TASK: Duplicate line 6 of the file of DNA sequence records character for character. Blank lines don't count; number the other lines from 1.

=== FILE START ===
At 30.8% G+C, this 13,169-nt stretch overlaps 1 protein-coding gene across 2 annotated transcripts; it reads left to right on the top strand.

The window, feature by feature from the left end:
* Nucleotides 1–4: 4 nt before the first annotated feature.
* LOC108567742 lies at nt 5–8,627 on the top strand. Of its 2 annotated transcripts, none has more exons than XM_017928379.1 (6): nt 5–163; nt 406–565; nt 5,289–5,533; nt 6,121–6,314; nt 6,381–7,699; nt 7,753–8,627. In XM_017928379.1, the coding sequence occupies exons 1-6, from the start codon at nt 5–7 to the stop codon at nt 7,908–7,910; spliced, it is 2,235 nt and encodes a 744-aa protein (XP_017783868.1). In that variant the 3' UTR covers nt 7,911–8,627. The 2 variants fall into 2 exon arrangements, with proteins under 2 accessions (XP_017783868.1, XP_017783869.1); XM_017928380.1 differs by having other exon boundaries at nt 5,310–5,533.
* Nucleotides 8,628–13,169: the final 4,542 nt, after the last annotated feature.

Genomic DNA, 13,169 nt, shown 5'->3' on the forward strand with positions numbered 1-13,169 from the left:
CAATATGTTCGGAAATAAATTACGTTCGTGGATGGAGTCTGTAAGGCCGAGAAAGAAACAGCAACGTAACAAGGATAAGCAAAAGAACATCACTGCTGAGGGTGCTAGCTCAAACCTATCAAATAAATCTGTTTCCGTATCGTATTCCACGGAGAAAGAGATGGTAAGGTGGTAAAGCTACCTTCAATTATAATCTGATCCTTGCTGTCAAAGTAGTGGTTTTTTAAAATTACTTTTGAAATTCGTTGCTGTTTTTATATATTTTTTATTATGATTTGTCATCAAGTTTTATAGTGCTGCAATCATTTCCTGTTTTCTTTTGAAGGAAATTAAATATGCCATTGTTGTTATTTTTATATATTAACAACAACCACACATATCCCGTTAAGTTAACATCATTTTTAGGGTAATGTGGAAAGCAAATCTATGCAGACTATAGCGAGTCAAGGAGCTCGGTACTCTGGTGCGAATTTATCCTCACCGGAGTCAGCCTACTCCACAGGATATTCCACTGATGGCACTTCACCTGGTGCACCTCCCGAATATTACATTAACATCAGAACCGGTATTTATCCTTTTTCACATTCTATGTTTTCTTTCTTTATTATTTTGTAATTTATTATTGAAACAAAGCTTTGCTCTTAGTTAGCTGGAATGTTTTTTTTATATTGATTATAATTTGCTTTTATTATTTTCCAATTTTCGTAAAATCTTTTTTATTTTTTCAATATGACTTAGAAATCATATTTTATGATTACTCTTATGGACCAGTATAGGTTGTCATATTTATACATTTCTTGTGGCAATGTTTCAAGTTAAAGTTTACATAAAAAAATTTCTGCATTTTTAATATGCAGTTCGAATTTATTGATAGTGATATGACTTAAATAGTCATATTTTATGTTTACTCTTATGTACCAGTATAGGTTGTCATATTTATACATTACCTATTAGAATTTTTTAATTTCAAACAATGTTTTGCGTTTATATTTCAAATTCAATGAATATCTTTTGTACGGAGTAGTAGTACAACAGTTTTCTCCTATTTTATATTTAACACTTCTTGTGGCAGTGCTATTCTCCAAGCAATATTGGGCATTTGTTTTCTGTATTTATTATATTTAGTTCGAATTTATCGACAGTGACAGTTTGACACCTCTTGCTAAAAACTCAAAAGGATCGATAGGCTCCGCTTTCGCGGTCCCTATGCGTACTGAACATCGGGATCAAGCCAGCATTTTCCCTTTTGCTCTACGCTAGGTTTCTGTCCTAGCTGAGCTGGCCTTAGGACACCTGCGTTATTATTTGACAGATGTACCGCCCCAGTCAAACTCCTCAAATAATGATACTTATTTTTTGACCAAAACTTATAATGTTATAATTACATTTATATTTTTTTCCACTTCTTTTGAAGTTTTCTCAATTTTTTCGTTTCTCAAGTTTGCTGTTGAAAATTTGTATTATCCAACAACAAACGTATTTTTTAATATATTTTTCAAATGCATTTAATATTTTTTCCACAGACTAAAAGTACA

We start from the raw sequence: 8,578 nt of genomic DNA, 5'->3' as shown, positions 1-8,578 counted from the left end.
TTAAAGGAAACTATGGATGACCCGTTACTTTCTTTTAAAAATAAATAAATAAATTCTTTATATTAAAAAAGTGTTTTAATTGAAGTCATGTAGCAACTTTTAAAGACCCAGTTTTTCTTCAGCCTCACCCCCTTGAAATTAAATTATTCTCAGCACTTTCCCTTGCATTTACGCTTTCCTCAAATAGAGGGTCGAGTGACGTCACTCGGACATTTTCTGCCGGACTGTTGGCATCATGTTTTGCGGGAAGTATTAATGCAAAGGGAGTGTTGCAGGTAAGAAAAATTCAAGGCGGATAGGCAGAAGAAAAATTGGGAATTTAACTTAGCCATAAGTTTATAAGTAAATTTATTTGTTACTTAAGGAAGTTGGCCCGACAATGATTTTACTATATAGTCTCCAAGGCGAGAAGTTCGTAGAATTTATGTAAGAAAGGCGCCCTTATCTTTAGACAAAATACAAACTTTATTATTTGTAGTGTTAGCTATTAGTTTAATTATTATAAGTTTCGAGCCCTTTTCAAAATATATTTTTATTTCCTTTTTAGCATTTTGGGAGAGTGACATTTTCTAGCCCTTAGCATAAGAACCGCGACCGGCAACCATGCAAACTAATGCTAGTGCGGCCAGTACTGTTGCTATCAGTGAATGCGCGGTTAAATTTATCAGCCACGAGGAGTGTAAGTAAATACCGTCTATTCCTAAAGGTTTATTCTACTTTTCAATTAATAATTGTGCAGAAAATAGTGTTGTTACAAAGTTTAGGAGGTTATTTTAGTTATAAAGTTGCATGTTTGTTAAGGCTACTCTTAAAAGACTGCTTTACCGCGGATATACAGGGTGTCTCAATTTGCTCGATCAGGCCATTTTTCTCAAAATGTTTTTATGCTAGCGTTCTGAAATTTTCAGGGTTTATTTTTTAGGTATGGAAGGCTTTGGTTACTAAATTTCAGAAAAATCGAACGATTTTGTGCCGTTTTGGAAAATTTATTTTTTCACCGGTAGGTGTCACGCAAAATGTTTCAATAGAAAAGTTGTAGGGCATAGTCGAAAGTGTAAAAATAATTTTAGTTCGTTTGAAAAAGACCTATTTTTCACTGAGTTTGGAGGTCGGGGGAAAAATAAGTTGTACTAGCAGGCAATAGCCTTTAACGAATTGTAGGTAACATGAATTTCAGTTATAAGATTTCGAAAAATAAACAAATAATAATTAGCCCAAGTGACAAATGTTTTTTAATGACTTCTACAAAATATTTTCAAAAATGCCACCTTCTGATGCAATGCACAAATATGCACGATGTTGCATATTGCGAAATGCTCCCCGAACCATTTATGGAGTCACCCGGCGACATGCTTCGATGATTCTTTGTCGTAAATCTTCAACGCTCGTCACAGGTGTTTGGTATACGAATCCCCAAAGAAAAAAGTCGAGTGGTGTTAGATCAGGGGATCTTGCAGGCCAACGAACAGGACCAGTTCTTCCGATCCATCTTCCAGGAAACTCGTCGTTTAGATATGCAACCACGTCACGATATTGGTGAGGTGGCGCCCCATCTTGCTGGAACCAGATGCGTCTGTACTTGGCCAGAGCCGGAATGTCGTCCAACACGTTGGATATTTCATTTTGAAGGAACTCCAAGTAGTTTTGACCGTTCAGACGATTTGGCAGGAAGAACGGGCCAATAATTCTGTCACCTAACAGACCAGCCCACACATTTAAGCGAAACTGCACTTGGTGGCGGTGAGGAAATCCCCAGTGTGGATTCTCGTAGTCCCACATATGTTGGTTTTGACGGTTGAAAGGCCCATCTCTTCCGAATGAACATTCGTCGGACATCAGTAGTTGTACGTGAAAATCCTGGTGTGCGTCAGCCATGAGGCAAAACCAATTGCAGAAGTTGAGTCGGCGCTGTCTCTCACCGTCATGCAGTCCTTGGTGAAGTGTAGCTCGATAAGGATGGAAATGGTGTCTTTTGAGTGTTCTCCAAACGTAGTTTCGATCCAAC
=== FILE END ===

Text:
Genomic DNA, 13,169 nt, shown 5'->3' on the forward strand with positions numbered 1-13,169 from the left: